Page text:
A $102 million referendum to upgrade the Danbury area’s wastewater treatment plant has flown largely under the radar in the run up to Tuesday’s election, unlike a similar $48 million ballot question in Ridgefield.
On Election Day, voters in both cities will decide the fate of the projects designed to improve each system to meet new environmental guidelines just in time to qualify for millions of dollars in state funding for each project.
But debate about the even larger Danbury proposal — which also serves Bethel, Brookfield, Newtown and Ridgefield —has been conspicuously absent since City Council members approved asking voters in August“I don’t tend to go out and try to sell these things,” Mayor Mark Boughton said last week. “It’s up to voters and I think between the newspaper and the meetings I’ve been at, they seem to understand the issue and how we’re tied to this, even if they disagree with the project.
“If there had been more questions or concerns, we could have put some more of these resources out there for people for sooner, but I think they get it,” he said. “We’ll see how the vote goes and go from there.”
Boughton and Ridgefield First Selectman Rudy Marconi will eagerly await the results of the referendums next week amid the slate other hotly contested races up and down the ballot.
If either city’s referendum is denied, officials will have to scramble to find a way to fund their projects anyway to meet strict design and construction deadlines put in place by state environmental leaders.
Both projects spawned from a decision in 2008, when the state Department of Energy and Environmental Protection increased its standards for water treatment and plants’ discharge into area waterways.
Cities resisted the change at the time and Danbury spent years battling the order in court, but environmental regulators ultimately won and the upgrades are to be completed by 2022.
Ridgefield plans to combine the town’s two wastewater treatment facilities into one upgraded plant to meet the guidelines.
The Danbury plant has not been upgraded in 25 years and needs major equipment changes to meet the new standards at its discharge point in the Still River.
That leaves both cities in a “crunch time” to gain voters’ approval this fall so they can enter a construction contract by July 1 to qualify for matching funds from the state, public works officials have said.
In Ridgefield, officials expect state grants cover about $11.5 million of the project. Increased sewer rates for customers and $8 million from the general taxpayers will make up the remaining $37.5 million.
Ridgefield residents and GOP leaders critical of the plan argue that is too much to ask non-sewer-users to pay for the project.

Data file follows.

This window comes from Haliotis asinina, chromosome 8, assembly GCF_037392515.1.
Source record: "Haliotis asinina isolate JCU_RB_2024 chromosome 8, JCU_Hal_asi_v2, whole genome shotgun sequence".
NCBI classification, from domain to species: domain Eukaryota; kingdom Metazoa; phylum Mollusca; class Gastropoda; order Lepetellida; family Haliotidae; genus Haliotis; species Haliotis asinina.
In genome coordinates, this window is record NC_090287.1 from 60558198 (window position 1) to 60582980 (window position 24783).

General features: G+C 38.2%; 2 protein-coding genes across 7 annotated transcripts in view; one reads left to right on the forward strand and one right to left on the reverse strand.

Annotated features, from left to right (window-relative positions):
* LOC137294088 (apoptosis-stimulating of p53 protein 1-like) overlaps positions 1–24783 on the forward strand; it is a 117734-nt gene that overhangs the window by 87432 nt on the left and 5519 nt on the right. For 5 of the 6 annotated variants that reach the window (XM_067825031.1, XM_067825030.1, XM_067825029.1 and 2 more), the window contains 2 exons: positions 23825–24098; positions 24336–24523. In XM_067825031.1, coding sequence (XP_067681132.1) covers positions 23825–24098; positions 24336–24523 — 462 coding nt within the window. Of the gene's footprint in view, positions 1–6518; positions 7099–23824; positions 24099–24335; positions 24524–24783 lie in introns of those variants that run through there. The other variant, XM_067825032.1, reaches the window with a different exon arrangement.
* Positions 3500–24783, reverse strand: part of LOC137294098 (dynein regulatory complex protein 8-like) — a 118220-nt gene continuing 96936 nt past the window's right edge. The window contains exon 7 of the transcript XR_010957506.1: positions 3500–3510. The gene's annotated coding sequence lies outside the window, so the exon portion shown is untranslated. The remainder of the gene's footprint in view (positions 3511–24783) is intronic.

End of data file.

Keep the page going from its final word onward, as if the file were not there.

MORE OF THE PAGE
But the opposite is the case for taxpayers in Danbury, where big questions remain about how much the state will cover in grants and therefore how much sewer users might see their bill increases to fund the project.
Only the city’s almost 9,700 city sewer customers will absorb much of the project costs, even though any of the city’s almost 40,000 registered voters will have a say on the ballot question.
Customers in Bethel, Brookfield, Newtown and Ridgefield also served by the system will pay about 20 percent of the final cost on their bills.Despite the uncertainty, though, there has been no public opposition to the proposal — much to the excitement of Lake Lillinonah residents.
The Still River carries water discharged from the Danbury plant down to the lake, which has spent decades trying to reduce pollutants in the water and combat algae, said Bryan Piepho, second vice chairman of the lake authority. “We’re just trying to get the average person to realize they have a responsibility for their city and the water quality they discharge,” he said. “It might not necessarily affect them directly, but it is their responsibility as part of being a good neighbor.”
DOT Announces Final Rule to Accelerate Project Delivery
The U.S. Department of Transportation announced a final rule Oct. 31, to amend Federal Highway Administration (FHWA) and Federal Transit Administration (FTA) regulations implementing the National Environmental Policy Act (NEPA) that will accelerate project delivery. To date, the new rule is one of the department's most expansive regulatory realignments of federal environmental transportation policy.
"As directed by Congress, this much-needed rule will accelerate the delivery of new railroad, transit and highway projects by rationalizing and streamlining the environmental review process across all three modes," said U.S. Transportation Secretary Elaine L. Chao.
The new rule implements changes made by Congress in the "Moving Ahead for Progress in the 21st Century (MAP-21)" and the "Fixing America's Surface Transportation (FAST)" Acts.
By modifying 23 CFR 771 and 774 to specifically include the Federal Railroad Administration (FRA), the new rule allows the FRA to follow the same flexible environmental procedures as FHWA and FTA, which will eliminate confusion and increase efficiency.
The rule also helps FHWA and FTA further implement the statutory changes in 23 USC 139 and formalizes all three agencies' roles by maintaining consistency in America's surface transportation policy across multiple federal agencies.
The new rule also reiterates states' ability to produce a single environmental document and combine the Final Environmental Impact Statement with the Record of Decision document. The rule further provides for greater flexibility on projects that take place entirely within the operational right-of-way.
The new rule will take effect on Nov. 28, 2018, 30 days after being published in the Federal Register. It can be viewed online at https://www.federalregister.gov/documents/2018/10/29/2018-23286/environmental-impacts-and-related-procedures.